Of Good Cheer
Writer Joseph J. Airdo
Photography Courtesy of Gina Brown/Capturing the Moments LLC
Gavilan Peak School’s cheerleaders are stars on and off the mat. In addition to scoring good grades, many of the team’s members are excelling in a variety of other avenues.
Among the 13 seventh- and eighth-grade girls on the Anthem school’s team is a competitive volleyball player, a competitive softball player, a competitive diver and a Girl Scout. There are even four dancers on the team who compete at different dance studios throughout the Valley.
And now, thanks to that variety and versatility, each of Gavilan Peak School’s cheerleaders can add another title to their impressively growing list of accomplishments — State Champion.
The team recently took first place in the Junior High Show Cheer (small division) of the Arizona State Cheerleading/Pom Tournament. Coach Jill Milnor could not be any more thrilled with the victory.
“It was incredible,” Milnor says. “I knew that this team could place. I knew that they had the talent, the focus and the drive to be genuinely competitive. But I truly wasn’t expecting to win the whole thing. To actually win is the icing on the cake.”
Milnor notes that the team’s victory is especially exhilarating because of a few disadvantages it has when compared to many other teams that were competing for the title. Gavilan Peak School is a K–8 campus, which means its pool of prospective cheerleaders is significantly smaller than that of a full junior high.
Moreover, whereas cheerleading and other athletic teams in many school districts have a head start on the season by hosting tryouts in May, teams within the Deer Valley Unified School District cannot do so until October. Therefore, for Gavilan Peak School’s cheerleading team to be triumphant in an early February tournament over teams with a much longer lead time is truly remarkable.
A truly remarkable feat requires a truly remarkable group of girls. And that is exactly how Milnor would describe Gavilan Peak School’s cheerleading team.
“You can make so much progress in a short amount of time if you have everyone on board with what your goals are,” Milnor says. “Even though they are very driven individually and have strong personalities, they all really respect one another. They showed up ready and gave me 110% every day.”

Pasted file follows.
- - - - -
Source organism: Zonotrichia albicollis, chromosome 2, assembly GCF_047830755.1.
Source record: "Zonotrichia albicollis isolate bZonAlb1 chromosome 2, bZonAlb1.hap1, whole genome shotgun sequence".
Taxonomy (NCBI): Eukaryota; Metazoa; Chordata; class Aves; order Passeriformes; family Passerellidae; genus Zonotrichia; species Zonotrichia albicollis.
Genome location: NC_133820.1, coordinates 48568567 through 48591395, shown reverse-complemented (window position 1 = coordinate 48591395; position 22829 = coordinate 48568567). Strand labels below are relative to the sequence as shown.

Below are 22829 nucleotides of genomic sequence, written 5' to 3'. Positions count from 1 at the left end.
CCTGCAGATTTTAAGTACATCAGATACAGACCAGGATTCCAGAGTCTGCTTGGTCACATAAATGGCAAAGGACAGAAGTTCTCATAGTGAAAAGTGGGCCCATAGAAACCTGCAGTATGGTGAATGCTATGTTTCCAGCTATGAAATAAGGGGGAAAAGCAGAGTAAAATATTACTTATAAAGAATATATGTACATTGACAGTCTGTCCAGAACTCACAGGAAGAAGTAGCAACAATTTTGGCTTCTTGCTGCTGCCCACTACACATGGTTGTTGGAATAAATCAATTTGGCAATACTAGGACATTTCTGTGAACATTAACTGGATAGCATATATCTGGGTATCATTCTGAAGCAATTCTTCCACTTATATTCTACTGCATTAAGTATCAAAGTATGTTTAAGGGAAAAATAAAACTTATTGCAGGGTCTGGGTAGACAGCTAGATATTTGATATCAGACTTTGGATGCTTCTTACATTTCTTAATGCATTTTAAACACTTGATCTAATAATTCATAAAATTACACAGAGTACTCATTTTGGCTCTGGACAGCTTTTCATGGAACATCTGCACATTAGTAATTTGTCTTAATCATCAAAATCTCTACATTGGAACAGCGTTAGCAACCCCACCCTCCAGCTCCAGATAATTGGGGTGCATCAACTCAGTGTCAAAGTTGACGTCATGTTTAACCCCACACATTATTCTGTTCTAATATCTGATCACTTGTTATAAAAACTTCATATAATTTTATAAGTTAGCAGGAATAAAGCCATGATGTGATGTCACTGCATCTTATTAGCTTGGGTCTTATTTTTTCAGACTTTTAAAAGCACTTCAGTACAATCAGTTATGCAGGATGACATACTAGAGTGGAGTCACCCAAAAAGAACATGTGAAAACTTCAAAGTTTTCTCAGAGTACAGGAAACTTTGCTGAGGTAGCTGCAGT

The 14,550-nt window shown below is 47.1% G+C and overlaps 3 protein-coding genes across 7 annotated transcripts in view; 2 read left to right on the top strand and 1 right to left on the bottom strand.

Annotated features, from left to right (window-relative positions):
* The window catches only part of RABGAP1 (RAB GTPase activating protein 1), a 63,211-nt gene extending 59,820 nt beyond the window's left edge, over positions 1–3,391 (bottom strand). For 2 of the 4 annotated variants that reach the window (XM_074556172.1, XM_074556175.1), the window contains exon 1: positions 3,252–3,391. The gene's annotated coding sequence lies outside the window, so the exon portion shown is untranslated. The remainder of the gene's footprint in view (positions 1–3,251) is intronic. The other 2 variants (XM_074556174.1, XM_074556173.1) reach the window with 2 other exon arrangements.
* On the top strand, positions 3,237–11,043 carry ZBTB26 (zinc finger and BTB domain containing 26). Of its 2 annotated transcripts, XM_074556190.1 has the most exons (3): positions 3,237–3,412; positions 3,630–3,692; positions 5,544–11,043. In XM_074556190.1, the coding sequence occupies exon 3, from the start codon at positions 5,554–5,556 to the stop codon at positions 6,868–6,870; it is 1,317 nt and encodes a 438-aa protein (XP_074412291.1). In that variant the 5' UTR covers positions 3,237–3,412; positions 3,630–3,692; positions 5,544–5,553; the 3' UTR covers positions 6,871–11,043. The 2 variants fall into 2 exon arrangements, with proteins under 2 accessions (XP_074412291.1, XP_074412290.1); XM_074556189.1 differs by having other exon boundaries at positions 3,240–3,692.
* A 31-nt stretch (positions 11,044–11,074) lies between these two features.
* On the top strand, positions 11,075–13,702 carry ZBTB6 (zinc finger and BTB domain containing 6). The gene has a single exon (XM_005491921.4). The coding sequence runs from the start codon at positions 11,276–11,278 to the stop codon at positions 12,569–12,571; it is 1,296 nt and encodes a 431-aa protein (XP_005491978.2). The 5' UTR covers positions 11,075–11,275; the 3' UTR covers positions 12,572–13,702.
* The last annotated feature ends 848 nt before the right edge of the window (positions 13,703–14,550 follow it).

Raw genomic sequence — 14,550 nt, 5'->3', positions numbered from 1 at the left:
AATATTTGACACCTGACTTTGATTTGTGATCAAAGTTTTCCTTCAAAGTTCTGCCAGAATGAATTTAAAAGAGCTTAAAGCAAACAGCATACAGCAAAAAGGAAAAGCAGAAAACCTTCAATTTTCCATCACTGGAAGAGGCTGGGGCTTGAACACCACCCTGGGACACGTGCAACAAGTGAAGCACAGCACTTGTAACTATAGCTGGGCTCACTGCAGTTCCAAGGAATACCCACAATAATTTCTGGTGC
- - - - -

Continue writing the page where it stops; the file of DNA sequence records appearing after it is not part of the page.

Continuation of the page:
Special Skills and Other Superpowers
Giving 110% in show cheer requires quite the commitment. For those who may not be familiar with the sport, show cheer involves a number of gymnastics skills — many of which are extremely difficult to master. Yet the girls on Gavilan Peak School’s cheerleading team have done exactly that, which is what Milnor believes gave them the extra edge during the tournament.
“I have five girls on the team who can do what is called a standing tuck,” Milnor says. “They can stand still and do a flip in the air — not putting their hands on the ground — and land back on their feet.”
Each of the girls uses their individual skills to benefit the entire team, including competitive diver Brieana Bulat.
“She is a very petite girl but she is very strong for her size,” Milnor says. “She actually learned a roundoff back handspring in one year and was able to throw it by herself just because she has that body control that she learned from diving.”
Meanwhile, identical twins Hanna and Haily Moss can do a full twisting layout — an advanced gymnastics move that incorporates flipping and rotating simultaneously.
“That is a very difficult tumbling skill,” Milnor says. “And because they are identical, they have this vibe between them where they can just take off, spin it and land at exactly the same time. It just adds an extra dynamic visual effect.”
Hanna and Haily, who are captains on the team, note that they stretched regularly and ate healthy meals leading up to the tournament.
“The win was unbelievable,” Hanna says. “I was so happy. Our team has come a long way so I am very glad we ended on a great note.”
Show cheer also incorporates music into its routines. Gavilan Peak School does not have a dance team so the cheerleading team gives dancers like Addison Han, Jordyn Means, Jayla Stepp and Kinsey Wunsch an outstanding outlet through which they can grow and showcase their skills.
“I was able to feature some of their advanced dance skills in some of our transitions and I think that truly helped the whole visual effect,” Milnor says.
Diving, gymnastics and dancing are only three of the extra skills that contribute to Gavilan Peak School’s cheerleaders’ artistry. The team’s roster also includes competitive softball player Cameron Wilcox and Girl Scout Skyelar VanIwarden. Everyone has a special superpower.